While it is indeed true that many of the reformers contended for the gospel and staked their lives on it, this is only one part of the story. Alongside these heroic portrayals are accounts of people often engaged in debates with one another due to conflicting interpretations of Scripture. Consider the Marburg Colloquy of 1529. Eight years after the Diet of Worms, where Luther was summoned to renounce some of his works (including the 95 theses), he met with a fellow pioneer reformer by the name of Huldrych Zwingli.

As Esther Kim notes, “The reason for the Marburg Colloquy was to discuss differences in beliefs among Protestants, in hopes of achieving a theological consensus that would serve as a basis for a Protestant political alliance” (Reinventing Authority, 21-22). Apparently, out of the fifteen articles discussed, the reformers agreed on fourteen of them. The one article that they could not agree on concerned the Eucharist.

On the Eucharist, both sides argued that their interpretation of scripture was right and tried to quote the early church fathers for support. However, when faced with contrary evidence, such as a church father who did not support their interpretation, an appeal to the fallibility of the fathers and the priority of scripture could always be made:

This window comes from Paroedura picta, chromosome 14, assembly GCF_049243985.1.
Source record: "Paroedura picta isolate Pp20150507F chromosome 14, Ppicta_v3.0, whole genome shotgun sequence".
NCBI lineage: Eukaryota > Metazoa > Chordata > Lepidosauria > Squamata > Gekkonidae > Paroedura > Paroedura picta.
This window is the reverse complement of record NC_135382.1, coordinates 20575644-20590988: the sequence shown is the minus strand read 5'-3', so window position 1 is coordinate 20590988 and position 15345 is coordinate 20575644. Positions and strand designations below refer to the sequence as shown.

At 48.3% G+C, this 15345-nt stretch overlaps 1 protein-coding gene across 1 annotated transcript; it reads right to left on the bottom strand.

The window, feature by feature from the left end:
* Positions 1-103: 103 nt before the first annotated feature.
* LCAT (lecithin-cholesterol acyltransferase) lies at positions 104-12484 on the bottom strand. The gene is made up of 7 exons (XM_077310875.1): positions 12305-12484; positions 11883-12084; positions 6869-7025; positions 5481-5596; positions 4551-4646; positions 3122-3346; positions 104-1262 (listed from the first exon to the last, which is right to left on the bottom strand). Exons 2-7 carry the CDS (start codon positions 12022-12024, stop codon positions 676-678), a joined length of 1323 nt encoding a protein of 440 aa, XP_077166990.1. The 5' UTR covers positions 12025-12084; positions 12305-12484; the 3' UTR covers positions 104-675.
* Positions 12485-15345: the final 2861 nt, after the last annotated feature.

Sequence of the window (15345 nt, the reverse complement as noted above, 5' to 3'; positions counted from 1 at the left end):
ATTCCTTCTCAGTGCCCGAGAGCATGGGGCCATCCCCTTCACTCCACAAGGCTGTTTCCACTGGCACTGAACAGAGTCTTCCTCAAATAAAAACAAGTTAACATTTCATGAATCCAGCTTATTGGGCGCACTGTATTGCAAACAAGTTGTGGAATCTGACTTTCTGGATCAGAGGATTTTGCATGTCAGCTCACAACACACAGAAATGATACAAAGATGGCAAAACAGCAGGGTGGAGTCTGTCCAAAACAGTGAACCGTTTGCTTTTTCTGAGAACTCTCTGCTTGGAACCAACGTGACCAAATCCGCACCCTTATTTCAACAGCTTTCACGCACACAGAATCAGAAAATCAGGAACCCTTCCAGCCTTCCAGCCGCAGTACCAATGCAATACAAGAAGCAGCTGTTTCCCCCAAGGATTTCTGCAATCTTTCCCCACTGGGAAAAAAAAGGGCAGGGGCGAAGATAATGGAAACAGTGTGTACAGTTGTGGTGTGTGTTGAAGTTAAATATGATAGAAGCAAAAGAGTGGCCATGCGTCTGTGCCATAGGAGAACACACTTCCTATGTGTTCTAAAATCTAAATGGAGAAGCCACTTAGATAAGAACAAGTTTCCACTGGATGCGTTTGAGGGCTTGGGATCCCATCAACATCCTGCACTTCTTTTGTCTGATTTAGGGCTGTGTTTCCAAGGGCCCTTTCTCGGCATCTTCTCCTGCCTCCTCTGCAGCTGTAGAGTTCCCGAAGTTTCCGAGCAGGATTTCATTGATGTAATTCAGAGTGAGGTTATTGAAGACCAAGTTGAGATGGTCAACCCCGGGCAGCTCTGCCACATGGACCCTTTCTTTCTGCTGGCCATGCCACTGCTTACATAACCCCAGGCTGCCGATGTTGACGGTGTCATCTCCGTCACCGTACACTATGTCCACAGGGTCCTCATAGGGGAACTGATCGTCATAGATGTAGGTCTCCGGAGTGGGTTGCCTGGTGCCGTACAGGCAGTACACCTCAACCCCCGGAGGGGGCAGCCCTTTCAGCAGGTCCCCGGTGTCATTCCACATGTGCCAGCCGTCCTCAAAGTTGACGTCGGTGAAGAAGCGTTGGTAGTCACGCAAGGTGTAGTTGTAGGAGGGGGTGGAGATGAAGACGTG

When the fathers speak, they are to be accepted in accordance with the canon of Scripture. Whatever they appear to write contrary to Scripture must either be interpreted or be rejected. (Luther’s Works 38:33)


Such an approach was true to the spirit of Protestantism, as seen in their recognition of Scripture’s priority. However, the obvious problem was that, with no one able to lay claim to an authoritative interpretation of scripture, the best they could do was pit one’s own interpretation of Scripture against another’s, with no resolution. The result was a parting of ways.

Apart from the Marburg Colloquy, another big clash that the magisterial reformers had was with a third strand of the reformation, known as the “radical Reformation”. This group felt that the magisterial reformers, such as Luther and Zwingli, did not take the reformation far enough. Made up primarily of peasants, they were initially fed up with how their tithes had often been used to support “the income of wealthy religious orders, rather than being used to support local parish worship and pastoral care” (Brad Gregory, “The Radical Reformation” in The Oxford History of the Reformation, 156).